•  All International Mail under 1 ounce will now use a $1.10 stamp (sorry Canada).

What this Means for You:

  • If you are mailing invitations BEFORE Jan. 27, you will save some money on your outer envelopes (aren’t you so smart!).  BUT, remember to use the higher postage rates or forever stamps on your RSVP postcards/envelopes so that your guests (who could reply after Jan. 27) will not be caught with embarrassing “returned due to insufficient postage” mail.
  • If you plan to mail your invitations AFTER Jan. 27, remember to use increased postage on both your outer envelopes and RSVP materials.

New Design Options:

stamps

Other Options:

  • Zazzle.com – “Create your own” and pre-designed stamp options in any postage rate.  But be prepared to pay twice as much as government issued stamps.
  • Vintage Stamps – Check Etsy,EbayAmazon, and local flea/craft markets for vintage postage sellers.  Some great online options are Verde StudioTreasuryFoxPreciousOwlKenmore Stamps, or Champion Stamp.
    • Pro Tip:  Be sure you’re purchasing stamps that are unused and uncancelled.  While postage technically never expires, if it is used or cancelled, it may not be usable.

Business Owners:

  • Do you love shipping USPS Priority Flat Rate like I do?  Rates are going up for us as well.
    • Small box — $5.80
    • Medium box — $12.35
    • Large box — $16.85
    • Large APO/FPO box — $14.85
    • Regular envelope — $5.60
    • Legal envelope — $5.75
    • Padded envelope — $5.95

Other Links:

Getting back to things…

As you may remember, I wrote a post a while ago on how many of us in the creative industry have other jobs to help pay the rent.  I think most of us dream of being able to design/photograph/create/plan full time, but running a full time business with no other source of income can be hard.  Having another job, either full time or part time, is nothing to be ashamed of in my opinion, especially when you’re first starting your business.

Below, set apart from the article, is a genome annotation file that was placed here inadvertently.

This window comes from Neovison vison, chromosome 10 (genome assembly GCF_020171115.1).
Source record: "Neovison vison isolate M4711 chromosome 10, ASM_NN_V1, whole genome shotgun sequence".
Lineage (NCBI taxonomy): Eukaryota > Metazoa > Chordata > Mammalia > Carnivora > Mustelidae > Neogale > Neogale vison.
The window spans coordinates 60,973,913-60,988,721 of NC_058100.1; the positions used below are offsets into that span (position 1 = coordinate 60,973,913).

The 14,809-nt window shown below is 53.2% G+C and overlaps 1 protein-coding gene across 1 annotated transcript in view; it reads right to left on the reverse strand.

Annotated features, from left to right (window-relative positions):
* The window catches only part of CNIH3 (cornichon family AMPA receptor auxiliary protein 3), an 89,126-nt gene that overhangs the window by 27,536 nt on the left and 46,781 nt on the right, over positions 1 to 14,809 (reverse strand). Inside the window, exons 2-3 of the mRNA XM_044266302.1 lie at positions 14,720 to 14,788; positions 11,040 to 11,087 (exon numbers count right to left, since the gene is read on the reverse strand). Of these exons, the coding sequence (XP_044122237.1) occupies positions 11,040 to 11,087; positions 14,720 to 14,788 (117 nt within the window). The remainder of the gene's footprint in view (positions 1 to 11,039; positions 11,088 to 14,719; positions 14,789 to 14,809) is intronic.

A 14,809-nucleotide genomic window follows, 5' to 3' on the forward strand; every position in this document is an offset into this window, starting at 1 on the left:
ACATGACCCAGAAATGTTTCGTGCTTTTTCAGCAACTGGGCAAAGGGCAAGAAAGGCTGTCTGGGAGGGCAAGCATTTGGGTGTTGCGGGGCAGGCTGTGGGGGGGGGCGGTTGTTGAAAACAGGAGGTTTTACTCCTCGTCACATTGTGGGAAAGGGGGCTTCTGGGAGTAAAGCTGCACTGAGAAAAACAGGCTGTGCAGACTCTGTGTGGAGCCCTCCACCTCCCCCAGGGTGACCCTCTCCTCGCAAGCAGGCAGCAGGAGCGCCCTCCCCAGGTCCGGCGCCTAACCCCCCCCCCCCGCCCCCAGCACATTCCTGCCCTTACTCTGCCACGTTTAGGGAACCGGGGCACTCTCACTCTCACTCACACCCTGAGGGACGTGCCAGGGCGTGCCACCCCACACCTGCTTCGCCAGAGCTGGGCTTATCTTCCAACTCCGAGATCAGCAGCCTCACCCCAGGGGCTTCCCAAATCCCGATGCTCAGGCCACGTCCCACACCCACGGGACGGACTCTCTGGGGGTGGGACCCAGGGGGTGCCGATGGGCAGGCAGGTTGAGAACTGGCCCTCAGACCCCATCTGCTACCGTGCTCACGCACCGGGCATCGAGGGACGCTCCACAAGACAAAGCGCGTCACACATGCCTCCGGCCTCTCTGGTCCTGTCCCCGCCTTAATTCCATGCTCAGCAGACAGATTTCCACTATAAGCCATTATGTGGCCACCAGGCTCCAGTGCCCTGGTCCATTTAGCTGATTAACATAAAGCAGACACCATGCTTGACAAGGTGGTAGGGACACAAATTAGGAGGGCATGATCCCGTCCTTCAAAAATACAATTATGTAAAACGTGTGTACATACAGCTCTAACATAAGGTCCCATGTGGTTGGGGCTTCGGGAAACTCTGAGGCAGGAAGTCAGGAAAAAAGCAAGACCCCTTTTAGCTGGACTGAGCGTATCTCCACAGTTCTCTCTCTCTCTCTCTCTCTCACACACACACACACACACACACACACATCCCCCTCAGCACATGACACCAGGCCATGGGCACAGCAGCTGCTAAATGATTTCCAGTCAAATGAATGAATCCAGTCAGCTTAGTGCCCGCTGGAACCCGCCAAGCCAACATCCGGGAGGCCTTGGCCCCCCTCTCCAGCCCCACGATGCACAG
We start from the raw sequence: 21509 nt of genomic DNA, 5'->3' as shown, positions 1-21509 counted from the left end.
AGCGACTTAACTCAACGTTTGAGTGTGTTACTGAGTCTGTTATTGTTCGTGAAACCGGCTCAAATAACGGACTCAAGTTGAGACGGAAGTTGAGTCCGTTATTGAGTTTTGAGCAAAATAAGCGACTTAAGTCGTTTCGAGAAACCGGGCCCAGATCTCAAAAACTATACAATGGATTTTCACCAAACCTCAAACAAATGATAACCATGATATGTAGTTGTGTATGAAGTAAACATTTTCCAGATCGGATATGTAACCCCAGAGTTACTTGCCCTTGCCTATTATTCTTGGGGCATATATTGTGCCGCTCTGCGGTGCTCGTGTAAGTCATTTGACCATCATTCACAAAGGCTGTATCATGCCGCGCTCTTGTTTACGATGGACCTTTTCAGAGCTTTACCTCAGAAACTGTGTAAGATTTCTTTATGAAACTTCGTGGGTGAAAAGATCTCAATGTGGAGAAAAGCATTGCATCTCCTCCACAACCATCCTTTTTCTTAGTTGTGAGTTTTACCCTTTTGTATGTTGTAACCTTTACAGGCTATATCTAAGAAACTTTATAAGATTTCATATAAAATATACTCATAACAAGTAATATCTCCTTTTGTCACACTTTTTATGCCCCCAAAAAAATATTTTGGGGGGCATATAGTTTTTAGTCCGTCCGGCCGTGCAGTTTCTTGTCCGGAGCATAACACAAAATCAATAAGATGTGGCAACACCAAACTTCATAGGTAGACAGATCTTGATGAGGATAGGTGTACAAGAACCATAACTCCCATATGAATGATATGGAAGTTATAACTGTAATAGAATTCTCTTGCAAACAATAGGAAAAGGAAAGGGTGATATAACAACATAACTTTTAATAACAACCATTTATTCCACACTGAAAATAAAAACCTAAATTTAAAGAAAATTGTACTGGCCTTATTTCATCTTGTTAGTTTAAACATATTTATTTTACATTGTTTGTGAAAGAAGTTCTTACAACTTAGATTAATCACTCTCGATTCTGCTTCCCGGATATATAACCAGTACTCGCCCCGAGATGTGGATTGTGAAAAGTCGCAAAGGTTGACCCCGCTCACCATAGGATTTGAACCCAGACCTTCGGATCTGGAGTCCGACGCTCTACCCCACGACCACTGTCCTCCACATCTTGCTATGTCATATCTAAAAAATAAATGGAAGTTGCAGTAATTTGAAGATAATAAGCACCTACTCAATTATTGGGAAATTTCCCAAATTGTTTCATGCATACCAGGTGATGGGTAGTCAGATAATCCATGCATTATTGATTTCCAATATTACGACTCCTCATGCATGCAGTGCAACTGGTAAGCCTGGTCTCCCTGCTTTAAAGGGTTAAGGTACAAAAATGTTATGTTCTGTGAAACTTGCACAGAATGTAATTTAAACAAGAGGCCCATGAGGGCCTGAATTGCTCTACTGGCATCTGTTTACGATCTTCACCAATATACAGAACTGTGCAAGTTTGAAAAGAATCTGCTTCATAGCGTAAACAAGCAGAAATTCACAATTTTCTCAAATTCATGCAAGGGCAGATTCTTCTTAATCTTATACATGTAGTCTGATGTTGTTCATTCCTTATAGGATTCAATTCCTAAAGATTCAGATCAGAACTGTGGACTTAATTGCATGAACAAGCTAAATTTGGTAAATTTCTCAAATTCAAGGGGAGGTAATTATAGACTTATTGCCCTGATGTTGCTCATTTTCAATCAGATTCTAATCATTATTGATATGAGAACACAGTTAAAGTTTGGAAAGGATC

Since June, I’ve been freelancing as a designer and event planning after being temporarily laid off from my full time job while the space I worked in underwent a huge renovation.

Photos from Kennedy Center Facebook page

I was genuinely excited for this time off so that I could really look at growing my business and see if it was possible for me to design full time.  Or if I even really wanted to.  Well, as always, life has many plans for us.  I found out shortly after leaving that I was pregnant (hooray!).  And as the old saying goes, “having a baby changes everything.”  The pregnancy has been harder than I thought it would and I’ve had to take off more time to keep myself healthy.  So maybe this isn’t the right year to be expanding my business after all.  No problem.  Now I just have more time to plan for the direction of my business!

As of last week, I started working back at my “9 to 5” and I am really enjoying the work I’m doing there.  I’ll continue to juggle the two jobs, as I have for the last four years, until the baby comes in April.  From there?  Who knows. I plan to keep my options open and re-evaluate once I know how having a little one in my life will change things for my family.

Baby Items on Etsy – photo links:  1, 2, 3

How your small business handles unexpected time off